Before launching my prototype I recruited people for interviews and other feedback directly from Reddit and other forums I’m a part of while experimenting with posting to social media. So far I’ve talked with dozens of people on Reddit and other forums and interviewed around two dozen people individually over Zoom and chat.

While beta testing I will engage with people on forums, create content and do other audience building activities creating a foundation for later search engine optimization (SEO) to improve organic reach. An example might be “A vocabulary analysis of popular fiction books.” I can look at the number of unique words vs the total words in the first Harry Potter, then discuss how many new words would you need to read for each additional book in the series.

Once the beta wraps up I plan to do a full scale launch starting with a kickstarter. Building awareness and anticipation through social media along with Facebook and Google Ads.


I own 100% of the company. However, my close friend for over a decade, Ashley believes strongly in this idea and is a marketing expert. I’m trying to convince her to join me as a co-founder, and getting into YC would address her largest obstacle.

Over the last year she has spent many hours helping me shift my communication style, understand marketing fundamentals, and modern engagement tactics/strategies. She has more than 10 years experience in television, promotions, and advertising. She also has a wide network of connections in television, broadcasting and publishing.


- Using Apple Pencil to teach penmanship and alphabets/characters for foreign languages.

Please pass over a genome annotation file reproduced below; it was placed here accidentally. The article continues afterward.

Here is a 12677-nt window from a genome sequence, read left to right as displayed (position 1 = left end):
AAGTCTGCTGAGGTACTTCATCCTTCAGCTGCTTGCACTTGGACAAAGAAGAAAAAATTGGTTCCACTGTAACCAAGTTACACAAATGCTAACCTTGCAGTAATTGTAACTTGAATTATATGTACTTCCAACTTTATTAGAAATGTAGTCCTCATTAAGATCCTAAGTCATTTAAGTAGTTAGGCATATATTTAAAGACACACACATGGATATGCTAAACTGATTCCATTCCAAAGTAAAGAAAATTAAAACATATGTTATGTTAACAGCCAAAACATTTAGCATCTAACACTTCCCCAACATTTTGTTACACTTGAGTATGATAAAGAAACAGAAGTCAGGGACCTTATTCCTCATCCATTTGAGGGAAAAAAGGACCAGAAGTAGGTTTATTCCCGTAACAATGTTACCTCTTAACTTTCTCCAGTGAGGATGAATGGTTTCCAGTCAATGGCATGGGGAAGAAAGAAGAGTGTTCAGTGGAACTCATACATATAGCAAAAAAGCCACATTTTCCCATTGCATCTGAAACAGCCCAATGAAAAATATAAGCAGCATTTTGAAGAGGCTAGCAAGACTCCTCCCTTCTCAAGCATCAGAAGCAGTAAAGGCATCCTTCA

- Bilingual e-books: Automatic alignment and creation of parallel texts for foreign language reading practice. I’d like to make a marketplace for these in Parsnip.
- Enhanced Accessibility tools for language learning: Make universal extensions (kennel extensions) for operating systems which allow looking up word meanings at the text to rasterization level.
- “Subtitled” comics: Using optical character recognition and pattern matching on comics automatically.
- Khan Academy for languages
- Flash cards that understand the content to make learning easier. Using granular “knowledge components” (instead of mapping words to text like in Parsnip mapping photosynthesis to text) in a knowledge hierarchy to improve flashcards, textbooks and studying.

I believe one of the first uses of music was to teach language to children. It combines everything needed not just how to say the words, but also correct pronunciation, cadence and emphasis. It even incorporates movement and to heighten memory.


I’m applying to YC because I miss the talent, ambition and accountability I had with my teams in the valley. It's very hard to reach great without those things or on your own. Plus, I need resources to make that happen. Bootstrapping could eventually clear the financial hurdles, but the mentorship, network and reputation that come along with Y Combinator all take too long to build on your own. It would probably take me 10 years to do on my own what I could do in 2 years working with YC.

Also the more users I talk to and research I do the more urgently I feel the need to show people what’s possible. In the beginning I just wanted to bootstrap and work on something that helped at least a few people. I was trying to be realistic and temper expectations, after all everyone thinks they want to change the world. I realized I don’t care about creating a successful business, I care about showing everyone there’s a better way.


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Neat. I didn’t know I was on this site.